An Antioxidant for Diabetes
A compound with multiple health benefits that has been on the U.S. dietary supplement market for 30 years is now available for food products.
Natural Health Science (NHS-Hillside, N.J.) has officially launched Pycnogenol® into the functional foods market. Pycnogenol, French maritime pine bark extract, was reviewed by a panel of independent toxicology experts and determined to be GRAS, based on scientific procedures in the self-affirmation process, in accordance with the FDA.
Pycnogenol has become known in the dietary supplement market for its use as an antioxidant that also reduces inflammation in the body and strengthens the vascular system. Pycnogenol contains about 70% procyanidins, and also contains phenolic acids including benzoic acid derivatives and cinnamic acid derivatives. It is a free-flowing powder that has a pink to reddish-brown color, aromatic aroma, and astringent flavor.
According to George Burdock, Ph.D., diplomat of the American Board of Toxicologists, Pycnogenol has been studied in 32 clinical studies, including 2,062 participants; eight of the clinical studies were double-blind placebo-controlled, and seven were placebo-controlled. The ingredient has been tested intensively to prove its low acute and chronic toxicity, it is non-allergenic, and non-mutagenic. It has few side effects with only 1% reporting mild gastrointestinal upset.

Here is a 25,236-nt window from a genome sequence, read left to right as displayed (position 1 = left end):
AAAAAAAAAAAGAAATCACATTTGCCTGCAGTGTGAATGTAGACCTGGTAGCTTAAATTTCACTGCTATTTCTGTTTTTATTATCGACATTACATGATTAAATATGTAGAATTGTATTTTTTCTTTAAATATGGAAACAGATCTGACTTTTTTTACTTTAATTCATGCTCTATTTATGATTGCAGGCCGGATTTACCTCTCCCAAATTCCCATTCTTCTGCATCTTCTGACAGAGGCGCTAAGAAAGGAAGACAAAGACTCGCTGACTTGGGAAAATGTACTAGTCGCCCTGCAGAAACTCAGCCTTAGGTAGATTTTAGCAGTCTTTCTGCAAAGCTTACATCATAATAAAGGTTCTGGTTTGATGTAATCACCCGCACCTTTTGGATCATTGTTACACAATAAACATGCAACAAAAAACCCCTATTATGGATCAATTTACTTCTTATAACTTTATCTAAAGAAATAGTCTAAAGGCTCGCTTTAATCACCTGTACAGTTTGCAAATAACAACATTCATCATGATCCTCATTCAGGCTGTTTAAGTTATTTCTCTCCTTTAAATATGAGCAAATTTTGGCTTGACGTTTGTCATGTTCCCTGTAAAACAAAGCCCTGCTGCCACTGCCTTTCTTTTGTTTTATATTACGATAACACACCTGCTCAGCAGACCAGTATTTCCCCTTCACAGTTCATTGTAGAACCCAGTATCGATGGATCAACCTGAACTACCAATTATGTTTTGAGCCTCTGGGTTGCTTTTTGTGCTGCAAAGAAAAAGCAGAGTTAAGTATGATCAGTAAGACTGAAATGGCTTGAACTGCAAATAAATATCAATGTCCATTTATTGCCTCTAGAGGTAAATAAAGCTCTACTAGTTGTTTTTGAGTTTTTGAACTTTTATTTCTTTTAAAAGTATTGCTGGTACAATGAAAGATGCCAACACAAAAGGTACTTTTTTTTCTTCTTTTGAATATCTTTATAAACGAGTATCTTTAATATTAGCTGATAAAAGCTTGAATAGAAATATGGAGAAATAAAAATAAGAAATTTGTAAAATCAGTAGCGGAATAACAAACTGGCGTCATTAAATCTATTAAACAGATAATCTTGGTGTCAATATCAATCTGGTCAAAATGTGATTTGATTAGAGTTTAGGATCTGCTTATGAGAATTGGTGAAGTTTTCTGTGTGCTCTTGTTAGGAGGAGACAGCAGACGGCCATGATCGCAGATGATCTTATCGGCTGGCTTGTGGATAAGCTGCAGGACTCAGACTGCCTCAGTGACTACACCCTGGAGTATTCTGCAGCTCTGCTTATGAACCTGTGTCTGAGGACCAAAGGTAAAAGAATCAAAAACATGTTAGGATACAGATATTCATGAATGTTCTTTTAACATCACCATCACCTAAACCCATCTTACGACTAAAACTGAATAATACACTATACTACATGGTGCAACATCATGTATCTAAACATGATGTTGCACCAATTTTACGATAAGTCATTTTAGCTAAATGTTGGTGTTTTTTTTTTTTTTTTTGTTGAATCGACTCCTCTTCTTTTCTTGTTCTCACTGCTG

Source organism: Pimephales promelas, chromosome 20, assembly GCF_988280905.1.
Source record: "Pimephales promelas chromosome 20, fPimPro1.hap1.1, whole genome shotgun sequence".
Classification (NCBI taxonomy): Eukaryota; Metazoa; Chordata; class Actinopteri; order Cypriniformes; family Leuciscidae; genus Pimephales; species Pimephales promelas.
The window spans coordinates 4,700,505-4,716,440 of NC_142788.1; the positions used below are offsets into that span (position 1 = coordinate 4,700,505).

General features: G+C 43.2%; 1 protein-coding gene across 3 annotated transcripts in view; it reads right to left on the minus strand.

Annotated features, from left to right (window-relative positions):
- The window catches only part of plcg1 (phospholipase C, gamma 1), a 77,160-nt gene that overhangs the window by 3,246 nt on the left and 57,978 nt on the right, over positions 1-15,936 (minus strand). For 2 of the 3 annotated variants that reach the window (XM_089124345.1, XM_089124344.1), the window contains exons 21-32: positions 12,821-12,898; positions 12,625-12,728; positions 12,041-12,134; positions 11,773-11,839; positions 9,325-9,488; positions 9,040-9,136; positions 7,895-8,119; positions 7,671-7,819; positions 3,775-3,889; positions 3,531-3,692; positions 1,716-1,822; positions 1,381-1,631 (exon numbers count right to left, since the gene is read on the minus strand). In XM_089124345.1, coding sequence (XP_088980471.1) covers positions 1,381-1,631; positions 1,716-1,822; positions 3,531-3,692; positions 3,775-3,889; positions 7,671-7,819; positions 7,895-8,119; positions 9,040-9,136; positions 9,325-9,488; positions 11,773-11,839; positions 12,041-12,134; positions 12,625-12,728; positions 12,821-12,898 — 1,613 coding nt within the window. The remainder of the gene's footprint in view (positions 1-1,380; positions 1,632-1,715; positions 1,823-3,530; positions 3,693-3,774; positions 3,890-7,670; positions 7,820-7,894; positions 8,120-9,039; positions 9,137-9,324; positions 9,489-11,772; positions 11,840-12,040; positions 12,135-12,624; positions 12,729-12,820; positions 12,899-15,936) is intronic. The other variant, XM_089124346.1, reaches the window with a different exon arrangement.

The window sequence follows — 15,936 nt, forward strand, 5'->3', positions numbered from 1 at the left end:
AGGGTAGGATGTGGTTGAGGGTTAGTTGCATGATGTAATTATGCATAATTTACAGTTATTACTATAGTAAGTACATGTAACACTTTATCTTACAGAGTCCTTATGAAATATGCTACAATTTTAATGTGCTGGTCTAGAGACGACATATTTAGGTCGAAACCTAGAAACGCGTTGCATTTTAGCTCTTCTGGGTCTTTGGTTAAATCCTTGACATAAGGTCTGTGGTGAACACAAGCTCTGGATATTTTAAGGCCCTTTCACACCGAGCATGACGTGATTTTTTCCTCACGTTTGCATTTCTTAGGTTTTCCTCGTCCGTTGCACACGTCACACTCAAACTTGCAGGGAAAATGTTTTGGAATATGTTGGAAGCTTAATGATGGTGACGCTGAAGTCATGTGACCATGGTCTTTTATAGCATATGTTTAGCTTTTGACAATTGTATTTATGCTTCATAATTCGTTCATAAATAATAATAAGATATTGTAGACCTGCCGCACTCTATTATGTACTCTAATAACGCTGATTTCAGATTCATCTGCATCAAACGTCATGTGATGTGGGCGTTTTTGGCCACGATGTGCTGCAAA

Pycnogenol has been clinically studied for its diverse antioxidant applications. One interesting clinical application that is emerging is its role in the prevention of vascular complications of diabetes. Diabetics could benefit from extra antioxidant protection, as diabetes increases free radical production, and may result in damage to the body including increasing risk of heart attack, nerve damage (especially to the eyes diabetic retinopathies), cataracts and blindness.
Diabetic retinopathy is the leading cause of blindness for people under the age of 60 in the U.S. It is the gradual process of eye damage resulting from high blood glucose levels that alters the tiny capillaries supplying blood and oxygen to the retina of the eye. Pycnogenol has been studied in five European clinical studies for its use in protecting the diabetic eye and sometimes even restoring visual acuity when damage had already been done. For this application, over 1,100 participants were studied with a daily dosage of between 20-160mg of Pycnogenol daily.
Functional food applications include baked goods, breakfast cereals, breakfast bars, jams and jellies, soft candy, chewing gum, margarine, sauces, and alcoholic and non-alcoholic beverages. Pycnogenol is considered GRAS for use up to 20ppm in the above food applications, and 10ppm in the alcoholic and non-alcoholic beverage applications.
For more information:
Victor Ferrari at +41 22 710 26 26
Horphag Research Write in 402